Overcoming Dualisms and Promoting Minority Inclusion in Science Networks and Pipelines

Sunday, February 17, 2013: 1:30 PM-4:30 PM
Room 300 (Hynes Convention Center)
Postsecondary educational institutions need to diversify their faculty to provide new perspectives for teaching and research. However, the many studies on minorities in science, technology, engineering, and mathematics (STEM) have not provided effective solutions. Panel presentations suggest that without bridging a series of dualisms, minority scholars are excluded from professional networks necessary for retention, productivity, and promotion. Dualisms include the following: first, "macro" includes the structure and culture of departments and disciplines, whereas "micro" refers to the everyday practices. Universities’ structure and culture tend to reflect white privilege and power. Micro-practices mirror these inequalities. Second, "objective" scientists must aspire to eliminate personal bias and emotional involvement so that their work is universalistic. The work of minority scholars is often seen as "subjective," not reflecting universal phenomena. Third, "instrumental" mentoring refers to the rational use of strategic means to obtain desired ends. "Psycho-social" refers to emotional support. Fourth, an "individual" lone researcher making independent discoveries is often treated as an ideal. For minorities, this ideal can mean isolation and obscurity. "Communal" networks of colleagues can provide intellectual and emotional support. Lastly, "homophilious" networks are segregated by race/ethnicity and gender. "Heterogeneous" networks cross these lines. The panel’s respective studies not only analyze data and test hypotheses concerning dualisms, but present strategies to overcome them.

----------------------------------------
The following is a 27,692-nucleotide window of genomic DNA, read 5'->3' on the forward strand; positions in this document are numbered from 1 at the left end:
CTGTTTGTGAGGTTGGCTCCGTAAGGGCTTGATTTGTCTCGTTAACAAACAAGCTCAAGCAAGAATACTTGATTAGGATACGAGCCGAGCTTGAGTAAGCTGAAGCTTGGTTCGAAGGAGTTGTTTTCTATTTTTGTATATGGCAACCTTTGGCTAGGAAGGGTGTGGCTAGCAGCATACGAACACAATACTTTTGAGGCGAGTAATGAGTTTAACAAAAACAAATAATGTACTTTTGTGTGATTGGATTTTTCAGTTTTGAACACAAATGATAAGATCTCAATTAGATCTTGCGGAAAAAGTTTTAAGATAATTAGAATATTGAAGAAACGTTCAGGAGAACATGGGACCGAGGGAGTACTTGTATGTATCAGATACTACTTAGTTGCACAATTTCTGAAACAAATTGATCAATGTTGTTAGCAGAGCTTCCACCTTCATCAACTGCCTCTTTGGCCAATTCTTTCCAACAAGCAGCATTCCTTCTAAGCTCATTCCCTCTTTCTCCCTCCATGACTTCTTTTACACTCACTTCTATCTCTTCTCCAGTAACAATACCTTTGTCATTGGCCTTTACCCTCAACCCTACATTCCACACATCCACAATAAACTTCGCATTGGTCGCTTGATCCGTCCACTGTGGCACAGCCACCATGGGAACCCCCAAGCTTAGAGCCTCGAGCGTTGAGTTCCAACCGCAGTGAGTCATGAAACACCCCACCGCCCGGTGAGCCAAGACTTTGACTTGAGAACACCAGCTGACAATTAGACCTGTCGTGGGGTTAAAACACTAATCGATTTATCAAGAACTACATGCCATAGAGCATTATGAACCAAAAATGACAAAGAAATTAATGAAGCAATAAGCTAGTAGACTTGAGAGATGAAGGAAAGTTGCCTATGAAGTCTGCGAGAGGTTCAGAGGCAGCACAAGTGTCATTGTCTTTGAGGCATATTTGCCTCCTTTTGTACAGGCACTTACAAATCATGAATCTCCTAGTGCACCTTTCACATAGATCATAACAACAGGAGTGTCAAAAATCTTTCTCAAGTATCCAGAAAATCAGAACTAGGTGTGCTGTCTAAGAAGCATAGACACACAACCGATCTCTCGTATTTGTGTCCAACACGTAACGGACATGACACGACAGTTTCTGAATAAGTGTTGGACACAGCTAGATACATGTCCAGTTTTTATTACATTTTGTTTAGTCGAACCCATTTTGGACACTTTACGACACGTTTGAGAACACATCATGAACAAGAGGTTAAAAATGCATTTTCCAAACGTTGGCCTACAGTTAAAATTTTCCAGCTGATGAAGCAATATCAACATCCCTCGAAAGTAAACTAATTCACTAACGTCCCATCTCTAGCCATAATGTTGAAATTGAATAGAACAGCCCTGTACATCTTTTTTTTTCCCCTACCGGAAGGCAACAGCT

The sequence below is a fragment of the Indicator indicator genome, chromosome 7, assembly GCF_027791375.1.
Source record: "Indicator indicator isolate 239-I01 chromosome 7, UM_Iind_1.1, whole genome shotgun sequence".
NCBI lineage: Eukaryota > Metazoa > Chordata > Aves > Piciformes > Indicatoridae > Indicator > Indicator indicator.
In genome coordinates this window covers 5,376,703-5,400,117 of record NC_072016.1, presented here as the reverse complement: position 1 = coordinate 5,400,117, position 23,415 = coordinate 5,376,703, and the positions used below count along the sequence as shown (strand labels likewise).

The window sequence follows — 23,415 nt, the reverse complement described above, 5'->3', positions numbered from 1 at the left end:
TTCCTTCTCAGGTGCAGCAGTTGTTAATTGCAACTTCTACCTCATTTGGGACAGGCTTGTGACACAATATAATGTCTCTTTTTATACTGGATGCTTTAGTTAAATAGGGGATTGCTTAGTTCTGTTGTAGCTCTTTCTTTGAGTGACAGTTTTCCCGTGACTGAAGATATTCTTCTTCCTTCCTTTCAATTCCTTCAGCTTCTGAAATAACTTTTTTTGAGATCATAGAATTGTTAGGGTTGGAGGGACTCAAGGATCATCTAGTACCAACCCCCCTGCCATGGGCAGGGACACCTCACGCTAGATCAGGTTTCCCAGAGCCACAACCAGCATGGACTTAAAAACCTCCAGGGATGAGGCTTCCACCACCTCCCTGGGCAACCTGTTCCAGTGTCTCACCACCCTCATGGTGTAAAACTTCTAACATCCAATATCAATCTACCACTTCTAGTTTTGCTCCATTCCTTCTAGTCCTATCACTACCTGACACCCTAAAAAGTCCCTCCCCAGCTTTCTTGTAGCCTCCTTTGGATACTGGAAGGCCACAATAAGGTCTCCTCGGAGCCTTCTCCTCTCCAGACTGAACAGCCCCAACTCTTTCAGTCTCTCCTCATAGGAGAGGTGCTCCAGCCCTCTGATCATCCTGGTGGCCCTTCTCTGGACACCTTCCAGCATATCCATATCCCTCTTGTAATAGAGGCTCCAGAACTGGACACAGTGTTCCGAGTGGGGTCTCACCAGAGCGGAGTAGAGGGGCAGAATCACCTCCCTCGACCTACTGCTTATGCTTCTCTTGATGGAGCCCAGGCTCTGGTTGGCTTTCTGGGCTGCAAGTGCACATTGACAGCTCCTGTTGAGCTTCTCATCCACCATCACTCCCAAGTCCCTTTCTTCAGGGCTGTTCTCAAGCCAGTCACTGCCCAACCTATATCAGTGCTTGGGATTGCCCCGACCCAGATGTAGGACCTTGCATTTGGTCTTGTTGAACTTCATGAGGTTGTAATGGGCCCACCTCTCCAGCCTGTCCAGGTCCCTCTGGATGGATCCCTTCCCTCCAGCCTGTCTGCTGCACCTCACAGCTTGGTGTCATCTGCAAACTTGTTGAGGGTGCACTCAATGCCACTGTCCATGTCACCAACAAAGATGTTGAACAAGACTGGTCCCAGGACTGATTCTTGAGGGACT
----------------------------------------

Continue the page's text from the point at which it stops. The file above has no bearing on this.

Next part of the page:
Roberta Spalter-Roth, American Sociological Association
Patricia E. White, National Science Foundation
and Jean Shin, American Sociological Associaton
Eduardo Bonilla-Silva, Duke University
The Real Race Problem: The Power of White Rule
Rashawn Ray, University of Maryland; Shiri Noy, Indiana University
Systematic Disadvantage in Mentorship: Graduate Students' Perceptions of Advisors
Denise Segura, University of California; Laura Romo, University of California
Perceptions of Inequality Among PhD Students
Crystal Bedley, Rutgers University; Patricia Roos, Rutgers University
Supporting the Promotion and Retention of Women of Color Faculty
Roberta Spalter-Roth, American Sociological Association; Patricia E. White, National Science Foundation; Jean Shin, American Sociological Associaton
Impact of Cross-Race Mentoring for “Ideal” and “Alternative” PhD Careers
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